COLUMBIA — The Southeastern Conference has a 161-page guidebook called Commissioner's Regulations: Governing Conference Competition, Championships and Tournaments.
It details everything from the conference's lightning policy (if it's detected six or less miles away, competition shall be suspended) to where the school band can sit (if it's closer to midfield than the 30-yardline, it must be at least 25 rows back).
If you haven’t caught on yet, conference realignment has nothing to do with geography.
Case in point: When Missouri joins the SEC this summer, it will become part of the eastern division.
That’s good from a competition standpoint, but it might stress out the athletics department accountants.
Missouri will be traveling regularly to Gainesville, Fla. (858 miles), Columbia, SC. (715 miles) and Athens, Ga. (606 miles), among others.
For the football team, the longer travel distances do not make much of a difference. In the Big 12, it flies everywhere except Kansas, so additional costs will be based primarily on more fuel and extra hours for flight crews.
But for the other sports, it poses a problem. The basketball teams bused to Kansas State, and the other teams bused to Iowa State and the two Oklahoma schools. Mark Alnutt, associate athletics director of administration will now have to book flights, be it commercial or through its charter provider, for those teams.
“Those are costs that we look at and will be able to understand once scheduling is complete with the SEC,” Alnutt said.
According to the U.S. Department of Education, the Missouri athletics department spent $10,773,154 on non-football and basketball sports from July 2010 to July 2011. $2,226,410 of that was game day expenses, including travel.
According to NCAA financial reports from 2004-05, the Missouri athletics department spent a total $2,141,930 on travel, with $559,904 on football, $531,156 on the two basketball teams and $877,874 on the other sports combined (plus $172,996 "non-program" expenses).
Alnutt said he could not yet quantify how much expenses will increase.
One might call it specific. It makes you wonder about the need for the SEC transition team, which has gone over the guidebook page-by-page with new addition Texas A&M and will soon do so with Missouri, which announced Sunday it will be joining the conference next summer.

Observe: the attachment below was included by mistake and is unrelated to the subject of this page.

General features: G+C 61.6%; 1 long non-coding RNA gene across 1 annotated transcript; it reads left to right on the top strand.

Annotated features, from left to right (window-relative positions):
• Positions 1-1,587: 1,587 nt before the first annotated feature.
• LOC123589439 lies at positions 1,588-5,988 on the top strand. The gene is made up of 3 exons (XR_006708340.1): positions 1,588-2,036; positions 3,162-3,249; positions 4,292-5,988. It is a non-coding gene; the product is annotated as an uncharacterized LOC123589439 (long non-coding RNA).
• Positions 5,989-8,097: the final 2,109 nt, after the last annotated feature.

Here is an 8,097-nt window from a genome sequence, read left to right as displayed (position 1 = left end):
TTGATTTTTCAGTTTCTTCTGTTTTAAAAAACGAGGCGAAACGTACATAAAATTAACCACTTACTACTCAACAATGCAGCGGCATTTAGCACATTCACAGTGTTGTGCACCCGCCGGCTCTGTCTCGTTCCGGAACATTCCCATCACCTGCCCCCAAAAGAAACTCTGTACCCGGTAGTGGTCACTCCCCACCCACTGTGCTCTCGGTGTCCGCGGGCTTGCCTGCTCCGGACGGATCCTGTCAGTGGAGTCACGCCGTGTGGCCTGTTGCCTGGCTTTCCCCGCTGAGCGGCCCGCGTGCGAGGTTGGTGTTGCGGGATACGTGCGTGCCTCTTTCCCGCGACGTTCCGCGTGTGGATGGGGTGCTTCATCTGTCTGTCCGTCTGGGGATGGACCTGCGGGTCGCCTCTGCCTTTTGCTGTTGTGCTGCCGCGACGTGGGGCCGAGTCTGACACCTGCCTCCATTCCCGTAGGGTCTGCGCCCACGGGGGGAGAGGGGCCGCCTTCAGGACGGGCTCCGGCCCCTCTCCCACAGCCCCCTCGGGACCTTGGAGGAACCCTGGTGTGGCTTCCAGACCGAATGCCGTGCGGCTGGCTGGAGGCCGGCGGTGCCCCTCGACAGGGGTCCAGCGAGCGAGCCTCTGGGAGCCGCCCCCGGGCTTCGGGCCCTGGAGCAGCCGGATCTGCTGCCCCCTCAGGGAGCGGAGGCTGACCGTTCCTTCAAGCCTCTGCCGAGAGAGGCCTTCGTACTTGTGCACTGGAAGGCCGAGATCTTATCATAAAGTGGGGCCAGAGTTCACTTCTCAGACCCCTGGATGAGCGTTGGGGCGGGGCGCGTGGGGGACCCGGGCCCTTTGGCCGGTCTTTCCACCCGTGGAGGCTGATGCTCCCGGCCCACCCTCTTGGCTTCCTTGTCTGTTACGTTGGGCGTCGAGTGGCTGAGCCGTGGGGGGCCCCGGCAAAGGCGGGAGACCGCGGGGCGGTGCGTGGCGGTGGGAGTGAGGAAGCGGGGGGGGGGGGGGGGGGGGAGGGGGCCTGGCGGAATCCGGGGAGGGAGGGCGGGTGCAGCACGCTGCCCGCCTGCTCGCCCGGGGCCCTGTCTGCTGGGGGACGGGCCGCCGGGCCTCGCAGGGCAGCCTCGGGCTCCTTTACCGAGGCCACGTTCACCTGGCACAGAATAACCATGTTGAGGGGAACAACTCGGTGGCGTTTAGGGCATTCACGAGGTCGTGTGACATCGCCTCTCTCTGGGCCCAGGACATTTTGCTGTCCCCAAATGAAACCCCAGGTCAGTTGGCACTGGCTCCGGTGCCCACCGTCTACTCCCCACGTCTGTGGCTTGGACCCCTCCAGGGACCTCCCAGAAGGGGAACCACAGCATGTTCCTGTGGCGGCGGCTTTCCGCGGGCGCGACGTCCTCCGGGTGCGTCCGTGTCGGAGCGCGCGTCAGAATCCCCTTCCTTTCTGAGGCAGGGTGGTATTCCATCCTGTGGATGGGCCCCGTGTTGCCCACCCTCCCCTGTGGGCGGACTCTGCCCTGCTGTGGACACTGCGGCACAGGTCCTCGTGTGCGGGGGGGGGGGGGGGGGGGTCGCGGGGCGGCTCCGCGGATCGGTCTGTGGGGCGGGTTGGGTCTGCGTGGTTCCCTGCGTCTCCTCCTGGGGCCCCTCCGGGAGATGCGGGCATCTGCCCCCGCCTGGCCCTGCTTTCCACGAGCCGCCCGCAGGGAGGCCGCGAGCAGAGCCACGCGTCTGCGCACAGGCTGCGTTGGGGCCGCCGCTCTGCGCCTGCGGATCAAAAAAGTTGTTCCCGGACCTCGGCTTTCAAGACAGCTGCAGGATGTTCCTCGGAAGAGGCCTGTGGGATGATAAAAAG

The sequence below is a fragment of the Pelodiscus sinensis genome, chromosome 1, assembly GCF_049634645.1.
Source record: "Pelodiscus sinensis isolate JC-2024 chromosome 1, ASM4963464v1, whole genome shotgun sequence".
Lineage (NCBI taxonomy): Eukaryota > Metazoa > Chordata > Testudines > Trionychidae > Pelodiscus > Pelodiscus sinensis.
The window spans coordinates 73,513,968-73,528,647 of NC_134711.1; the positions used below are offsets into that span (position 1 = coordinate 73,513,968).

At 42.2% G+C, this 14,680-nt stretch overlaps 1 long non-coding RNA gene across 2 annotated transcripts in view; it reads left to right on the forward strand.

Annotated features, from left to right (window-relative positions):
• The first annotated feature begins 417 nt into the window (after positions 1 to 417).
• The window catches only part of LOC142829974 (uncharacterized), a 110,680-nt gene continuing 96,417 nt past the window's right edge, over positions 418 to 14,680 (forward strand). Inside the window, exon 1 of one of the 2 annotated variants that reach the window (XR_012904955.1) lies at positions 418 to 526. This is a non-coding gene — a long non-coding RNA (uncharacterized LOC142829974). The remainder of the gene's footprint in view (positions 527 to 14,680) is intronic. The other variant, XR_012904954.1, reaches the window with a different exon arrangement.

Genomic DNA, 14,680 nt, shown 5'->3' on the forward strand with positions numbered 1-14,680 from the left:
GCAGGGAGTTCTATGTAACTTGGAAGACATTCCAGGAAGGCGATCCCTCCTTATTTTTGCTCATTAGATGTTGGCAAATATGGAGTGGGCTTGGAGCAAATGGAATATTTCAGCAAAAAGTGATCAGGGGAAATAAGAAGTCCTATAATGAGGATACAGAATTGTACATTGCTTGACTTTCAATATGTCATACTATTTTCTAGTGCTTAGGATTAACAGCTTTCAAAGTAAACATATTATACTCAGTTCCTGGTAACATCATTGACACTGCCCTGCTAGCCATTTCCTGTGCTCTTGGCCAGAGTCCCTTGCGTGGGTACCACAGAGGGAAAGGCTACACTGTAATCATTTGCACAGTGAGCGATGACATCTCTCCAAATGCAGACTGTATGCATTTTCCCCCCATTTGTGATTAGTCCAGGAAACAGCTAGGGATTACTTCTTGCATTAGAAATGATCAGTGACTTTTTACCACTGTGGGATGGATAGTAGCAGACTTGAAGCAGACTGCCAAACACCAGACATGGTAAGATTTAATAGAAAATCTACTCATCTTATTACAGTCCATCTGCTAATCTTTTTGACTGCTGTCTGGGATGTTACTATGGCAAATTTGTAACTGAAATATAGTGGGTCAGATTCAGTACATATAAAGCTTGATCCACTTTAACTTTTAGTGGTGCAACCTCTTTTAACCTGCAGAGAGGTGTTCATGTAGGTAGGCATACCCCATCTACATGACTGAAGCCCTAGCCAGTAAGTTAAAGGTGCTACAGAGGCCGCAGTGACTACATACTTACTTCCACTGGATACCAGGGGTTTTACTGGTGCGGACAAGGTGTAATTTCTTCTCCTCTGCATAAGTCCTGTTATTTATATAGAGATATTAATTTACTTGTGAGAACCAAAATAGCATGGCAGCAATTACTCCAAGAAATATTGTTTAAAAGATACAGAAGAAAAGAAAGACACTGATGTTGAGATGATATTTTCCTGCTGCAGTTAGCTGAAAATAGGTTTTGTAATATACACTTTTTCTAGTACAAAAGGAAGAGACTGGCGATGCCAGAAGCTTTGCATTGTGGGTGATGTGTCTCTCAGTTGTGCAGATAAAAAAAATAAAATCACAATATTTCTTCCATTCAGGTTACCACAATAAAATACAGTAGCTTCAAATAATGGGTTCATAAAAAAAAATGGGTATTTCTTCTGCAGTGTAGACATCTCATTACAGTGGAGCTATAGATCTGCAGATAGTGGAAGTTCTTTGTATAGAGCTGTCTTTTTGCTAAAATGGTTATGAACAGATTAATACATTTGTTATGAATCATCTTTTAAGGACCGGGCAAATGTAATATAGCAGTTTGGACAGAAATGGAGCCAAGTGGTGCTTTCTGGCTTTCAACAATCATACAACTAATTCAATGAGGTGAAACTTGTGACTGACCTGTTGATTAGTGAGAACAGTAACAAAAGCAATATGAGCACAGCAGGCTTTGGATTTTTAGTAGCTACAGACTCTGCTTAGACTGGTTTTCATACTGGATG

"We're not going to hand them a book and say, 'Here's what you need to know,'" SEC transition team chairman Larry Templeton said in a phone interview. "That's just not the way we operate."
Southern hospitality, indeed.
On Sunday, Templeton was at the MU Student Center to finally celebrate Missouri's much-anticipated move. For the transition team and Missouri, though, the work is far from over.
Right now, everyone is a little busy. The Missouri football team's season will continue for at least another three weekends, and the SEC plays its conference championship Dec. 3. After that, everybody will get down to business. Going through the conference guidelines, the transition team will take any and all questions from Missouri and ask a few of its own.
"We're trying to find out the things A&M and Missouri have been doing, and if there's something that doesn't match up with us, we'll ask, 'What way can we work this out that makes it a smooth transition?'" Templeton said.
Besides Templeton, who is a paid consultant to the SEC and the longtime Mississippi State athletic director, the transition team consists of Mark Womack, the executive associate commissioner, Mark Whitworth, the associate commissioner of external affairs, and Greg Sankey, the associate commissioner of compliance.
Missouri's team includes athletics director Mike Alden, director of game operations Colleen Lamond and the senior associate athletics directors, among others.
"Every (athletics department employee), some way and somehow, will have a connection with the conference (transition)," Mark Alnutt, Missouri associate athletics director of administration, said.
According to Alnutt, Alden will meet with the other SEC athletics directors on Nov. 16, when he will "hopefully" schedule the athletics department's visit to SEC headquarters in Birmingham and the transition team's visit to Columbia. They will go over the conference regulations on those visits.
Alnutt said they will go over things such as scheduling, compliance and game operations, but he expects "a little bit of everything."
"There's a lot of stuff that's out there," Alnutt said. "The rules aren't changing, per se, but the structure might be different in the SEC. The standards stay the same, but conferences have different rules independent from the NCAA, and we have to familiarize ourselves with them."
Templeton said some of the academic requirements for student athletes, in terms of core classes and GPA, are different in the SEC than they are in the Big 12. In regards to game day situations, the transition team will spell out its "pretty strong" policy on coaches commenting about officiating, security expectations and student seating regulations.
"It's probably not an issue," Templeton said. "Those are just issues we need to make sure people understand."
Texas A&M officials, who have already met with the transition team in both Birmingham and College Station, are attending the Georgia at Auburn game Saturday. After the initial meetings, the transition team wants the Missouri officials to join it at an SEC football game, too. Chad Moller, Missouri's director of media relations, said he has been invited to help out at the SEC championship game in Atlanta and plans to go.
The transition has begun.
"We just got to get the details worked out," Templeton said.
All 161 pages of them.